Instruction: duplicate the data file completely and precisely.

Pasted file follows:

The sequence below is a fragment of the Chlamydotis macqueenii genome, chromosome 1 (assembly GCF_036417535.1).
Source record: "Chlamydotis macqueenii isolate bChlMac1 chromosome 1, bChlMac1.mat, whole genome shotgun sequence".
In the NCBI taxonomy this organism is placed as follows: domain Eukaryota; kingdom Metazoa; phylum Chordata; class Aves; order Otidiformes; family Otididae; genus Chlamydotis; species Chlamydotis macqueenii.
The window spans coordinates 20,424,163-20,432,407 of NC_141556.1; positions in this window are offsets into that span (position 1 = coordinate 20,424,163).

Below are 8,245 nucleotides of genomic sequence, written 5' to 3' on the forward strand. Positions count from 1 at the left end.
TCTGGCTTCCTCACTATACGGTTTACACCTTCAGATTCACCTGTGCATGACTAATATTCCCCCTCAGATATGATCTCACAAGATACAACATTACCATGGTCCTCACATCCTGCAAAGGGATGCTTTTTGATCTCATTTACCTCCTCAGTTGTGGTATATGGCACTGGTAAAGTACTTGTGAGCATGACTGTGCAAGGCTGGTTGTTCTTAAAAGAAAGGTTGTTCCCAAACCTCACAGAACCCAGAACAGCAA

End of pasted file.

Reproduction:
The sequence below is a fragment of the Chlamydotis macqueenii genome, chromosome 1 (assembly GCF_036417535.1).
Source record: "Chlamydotis macqueenii isolate bChlMac1 chromosome 1, bChlMac1.mat, whole genome shotgun sequence".
In the NCBI taxonomy this organism is placed as follows: domain Eukaryota; kingdom Metazoa; phylum Chordata; class Aves; order Otidiformes; family Otididae; genus Chlamydotis; species Chlamydotis macqueenii.
The window spans coordinates 20,424,163-20,432,407 of NC_141556.1; positions in this window are offsets into that span (position 1 = coordinate 20,424,163).

Below are 8,245 nucleotides of genomic sequence, written 5' to 3' on the forward strand. Positions count from 1 at the left end.
TCTGGCTTCCTCACTATACGGTTTACACCTTCAGATTCACCTGTGCATGACTAATATTCCCCCTCAGATATGATCTCACAAGATACAACATTACCATGGTCCTCACATCCTGCAAAGGGATGCTTTTTGATCTCATTTACCTCCTCAGTTGTGGTATATGGCACTGGTAAAGTACTTGTGAGCATGACTGTGCAAGGCTGGTTGTTCTTAAAAGAAAGGTTGTTCCCAAACCTCACAGAACCCAGAACAGCAA